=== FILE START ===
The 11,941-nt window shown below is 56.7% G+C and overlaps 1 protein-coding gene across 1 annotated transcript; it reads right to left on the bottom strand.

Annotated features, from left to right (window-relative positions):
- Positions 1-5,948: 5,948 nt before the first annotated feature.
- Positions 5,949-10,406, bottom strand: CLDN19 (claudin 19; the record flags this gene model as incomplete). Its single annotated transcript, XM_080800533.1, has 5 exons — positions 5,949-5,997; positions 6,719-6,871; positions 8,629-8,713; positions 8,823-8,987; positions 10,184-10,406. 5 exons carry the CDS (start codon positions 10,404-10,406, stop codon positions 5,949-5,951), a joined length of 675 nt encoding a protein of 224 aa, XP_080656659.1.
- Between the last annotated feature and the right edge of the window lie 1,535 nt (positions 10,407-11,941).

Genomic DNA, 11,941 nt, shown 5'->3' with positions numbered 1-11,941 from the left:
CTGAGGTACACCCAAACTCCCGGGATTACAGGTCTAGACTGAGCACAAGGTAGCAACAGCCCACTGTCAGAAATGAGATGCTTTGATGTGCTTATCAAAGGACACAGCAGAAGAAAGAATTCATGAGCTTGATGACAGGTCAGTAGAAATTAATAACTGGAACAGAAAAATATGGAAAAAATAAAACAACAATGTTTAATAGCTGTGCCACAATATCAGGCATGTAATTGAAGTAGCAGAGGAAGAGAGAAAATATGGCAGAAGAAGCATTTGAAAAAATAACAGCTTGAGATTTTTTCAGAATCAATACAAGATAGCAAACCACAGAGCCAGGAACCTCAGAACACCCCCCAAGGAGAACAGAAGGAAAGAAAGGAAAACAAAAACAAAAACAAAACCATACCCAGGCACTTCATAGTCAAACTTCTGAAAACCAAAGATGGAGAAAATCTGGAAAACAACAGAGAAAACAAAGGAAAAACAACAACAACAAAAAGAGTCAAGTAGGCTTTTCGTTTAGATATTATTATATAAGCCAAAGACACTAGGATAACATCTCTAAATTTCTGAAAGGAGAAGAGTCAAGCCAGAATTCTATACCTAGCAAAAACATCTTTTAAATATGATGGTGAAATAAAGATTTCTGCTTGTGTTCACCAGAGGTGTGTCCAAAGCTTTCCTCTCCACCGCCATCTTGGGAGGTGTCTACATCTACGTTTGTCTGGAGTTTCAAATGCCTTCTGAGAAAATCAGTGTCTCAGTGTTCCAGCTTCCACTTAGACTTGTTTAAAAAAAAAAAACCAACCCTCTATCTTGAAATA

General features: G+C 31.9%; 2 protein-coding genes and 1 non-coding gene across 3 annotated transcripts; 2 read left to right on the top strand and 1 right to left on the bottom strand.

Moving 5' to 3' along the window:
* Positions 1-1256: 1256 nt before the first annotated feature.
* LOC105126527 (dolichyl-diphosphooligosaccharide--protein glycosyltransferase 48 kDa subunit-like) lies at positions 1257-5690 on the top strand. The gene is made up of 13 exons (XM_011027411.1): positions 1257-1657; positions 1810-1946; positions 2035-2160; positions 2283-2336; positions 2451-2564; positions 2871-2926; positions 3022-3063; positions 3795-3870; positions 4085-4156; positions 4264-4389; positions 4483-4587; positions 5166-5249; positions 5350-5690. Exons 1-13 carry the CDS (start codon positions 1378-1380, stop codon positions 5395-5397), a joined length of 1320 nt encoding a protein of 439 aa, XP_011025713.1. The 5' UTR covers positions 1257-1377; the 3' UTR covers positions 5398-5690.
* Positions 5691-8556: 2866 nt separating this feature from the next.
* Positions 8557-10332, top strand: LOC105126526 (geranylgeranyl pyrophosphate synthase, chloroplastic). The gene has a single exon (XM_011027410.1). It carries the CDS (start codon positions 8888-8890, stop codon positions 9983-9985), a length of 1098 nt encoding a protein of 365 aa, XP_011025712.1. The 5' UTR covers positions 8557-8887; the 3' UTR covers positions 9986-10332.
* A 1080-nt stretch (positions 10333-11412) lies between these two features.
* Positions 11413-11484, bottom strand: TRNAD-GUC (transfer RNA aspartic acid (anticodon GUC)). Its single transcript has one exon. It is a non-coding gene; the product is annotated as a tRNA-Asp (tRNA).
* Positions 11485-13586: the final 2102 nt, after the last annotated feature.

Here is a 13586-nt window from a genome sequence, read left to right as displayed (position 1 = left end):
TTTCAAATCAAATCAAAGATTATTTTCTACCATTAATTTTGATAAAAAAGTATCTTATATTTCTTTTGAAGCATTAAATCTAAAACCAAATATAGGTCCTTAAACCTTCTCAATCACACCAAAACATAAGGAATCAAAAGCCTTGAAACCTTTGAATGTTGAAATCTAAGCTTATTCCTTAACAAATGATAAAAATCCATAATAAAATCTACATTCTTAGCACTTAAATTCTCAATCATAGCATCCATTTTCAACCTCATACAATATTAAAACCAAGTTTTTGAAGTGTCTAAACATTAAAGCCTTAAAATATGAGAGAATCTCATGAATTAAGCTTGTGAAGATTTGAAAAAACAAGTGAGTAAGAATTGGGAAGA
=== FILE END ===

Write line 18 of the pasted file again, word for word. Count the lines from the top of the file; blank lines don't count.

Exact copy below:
TTTCAAATCAAATCAAAGATTATTTTCTACCATTAATTTTGATAAAAAAGTATCTTATATTTCTTTTGAAGCATTAAATCTAAAACCAAATATAGGTCCTTAAACCTTCTCAATCACACCAAAACATAAGGAATCAAAAGCCTTGAAACCTTTGAATGTTGAAATCTAAGCTTATTCCTTAACAAATGATAAAAATCCATAATAAAATCTACATTCTTAGCACTTAAATTCTCAATCATAGCATCCATTTTCAACCTCATACAATATTAAAACCAAGTTTTTGAAGTGTCTAAACATTAAAGCCTTAAAATATGAGAGAATCTCATGAATTAAGCTTGTGAAGATTTGAAAAAACAAGTGAGTAAGAATTGGGAAGA